Millions are being urged to stay at home as the country braces for “dangerous conditions” as Storm Eunice sweeps across the UK.
Two rare red weather warnings for wind have been issued by the Met Office, with forecasters warning of “significant gusts” up to 90mph which could lead to flying debris “resulting in danger to life”, power lines being brought down, and roofs blown off homes.
Where are weather warnings in place?
A red warning for wind is in place across parts of south west England and part of Wales from 7am to 12pm on Friday.
This covers the coastline of Devon, Cornwall and Somerset, as well as the south coast of Wales due to the combination of high tides, strong winds and storm surge.
Widespread inland gusts of 70mph to 80mph are forecast, which could rise to 90mph near some coastal parts.
The second rare highest alert – meaning a high impact is very likely – has been issued over the east of England from 10am until 3pm on Friday.
This warning covers Greater London, Kent, Surrey and other parts of the South East, where wind gusts in the most exposed coastal areas could exceed 90mph.
An amber warning for gusts up to 80mph also covers the whole of England from 5am to 9pm on Friday.
The Met Office said “extremely strong winds" are expected to develop in the South West of England early in the morning and will spread north and east, with gusts reaching up to 80mph in some areas.
The Met Office added that the dangerous weather phenomenon known as a sting jet – a small area of highly intense wind inside a storm – could form later on Friday.
Met Office chief meteorologist Paul Gundersen said: “After the impacts from Storm Dudley for many on Wednesday, Storm Eunice will bring damaging gusts in what could be one of the most impactful storms to affect southern and central parts of the UK for a few years.
“The red warning areas indicate a significant danger to life as extremely strong winds provide the potential for damage to structures and flying debris.”
Yellow warnings for wind are also in place until 6pm in the Midlands, north east England, north west England, some of Northern Ireland and parts of Scotland, as well as in south east England, south west England parts of the West Midlands.
A separate yellow warning for snow is in place for much of Scotland, Northern Ireland and northern England until the same time.
Is travel affected?
The Met Office also took the unusual step of issuing a severe weather alert with National Highways for strong winds covering the whole of the country’s strategic road network from 6am to 6pm.
National Highways said high-sided vehicles and other “vulnerable” vehicles such as caravans and motorbikes could be blown over so should avoid bridges and viaducts.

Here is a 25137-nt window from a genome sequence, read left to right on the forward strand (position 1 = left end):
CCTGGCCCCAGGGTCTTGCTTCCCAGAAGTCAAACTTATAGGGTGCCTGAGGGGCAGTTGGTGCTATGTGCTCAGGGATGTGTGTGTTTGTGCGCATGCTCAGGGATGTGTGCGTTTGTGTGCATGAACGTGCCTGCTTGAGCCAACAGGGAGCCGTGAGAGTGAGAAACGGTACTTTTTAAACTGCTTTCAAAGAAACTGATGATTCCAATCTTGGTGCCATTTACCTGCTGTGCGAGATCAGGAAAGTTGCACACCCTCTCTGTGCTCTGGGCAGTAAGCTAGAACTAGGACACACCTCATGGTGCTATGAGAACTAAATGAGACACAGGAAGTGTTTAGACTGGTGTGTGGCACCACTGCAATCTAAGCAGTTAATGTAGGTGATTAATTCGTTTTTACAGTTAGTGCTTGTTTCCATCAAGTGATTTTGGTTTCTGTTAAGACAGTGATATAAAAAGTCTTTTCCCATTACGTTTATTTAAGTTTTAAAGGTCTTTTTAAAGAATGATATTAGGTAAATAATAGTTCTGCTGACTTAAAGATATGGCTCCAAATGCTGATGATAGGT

Drivers who are travelling are being urged to plan their trip and “take extra care”, allowing more time for journeys as disruption is likely.
National Highways head of road safety Jeremy Phillips said: “In high winds, there’s a particular risk to lorries, caravans and motorbikes so we’d advise drivers of these vehicles to slow down.
“Drivers of other vehicles should be aware of sudden gusts of wind which can affect handling and braking, and give high-sided vehicles, caravans, and motorbikes plenty of space.
“In the event of persistent high winds we may need to close bridges to traffic for a period, so please be alert for warnings of closures and follow signed diversion routes.”
The Environment Agency has issued 10 severe flood warnings, meaning there is a danger to life.
Environment Agency flood duty manager Katharine Smith said: “Strong winds could bring coastal flooding to parts of the west, south-west and south coast of England, as well as the tidal River Severn, in the early hours of Friday morning.
“This is due to Storm Eunice resulting in high waves and potential storm surge coinciding with the start of a period of spring tides.”
Those travelling between England and Wales overnight faced difficulties with the closing of the Severn Bridge, while the alternative Prince of Wales bridge was expected to be closed at about 6am.
National Highways announced the Orwell Bridge in Suffolk was closed in both directions with the Dartford Crossing joining it closing at about 5am.
A Network Rail spokesman said disruption is “inevitable” and Welsh services will be suspended for the whole day, while London North East Railway urged customers with tickets for Friday to travel on Saturday instead or get a refund due to expected disruption and damage.
East Midlands Railway said trains to and from London St Pancras “may be withdrawn at short notice”, National Rail said there would be no trains between Nottingham and Skegness until about 8am, and Northern said it was advising customers “NOT TO TRAVEL across the Northern network”.
The delays and cancellations come after Storm Dudley caused travel disruption and more than 14,000 homes were left without power after severe gales of up to 80mph and heavy rain from Storm Dudley swept the UK on Wednesday.
The Cobra emergency committee met on Thursday “to discuss the response to Storm Dudley and Storm Eunice” and to plan for power cuts, the government said, while Prime Minister Boris Johnson said the Army is on standby to help those affected by Storm Eunice.
After Storm Eunice, the unsettled weather is forecast to continue over the weekend with further strong winds, rain and sleet expected through Saturday and Sunday.
The changeable conditions are then expected to continue into next week.
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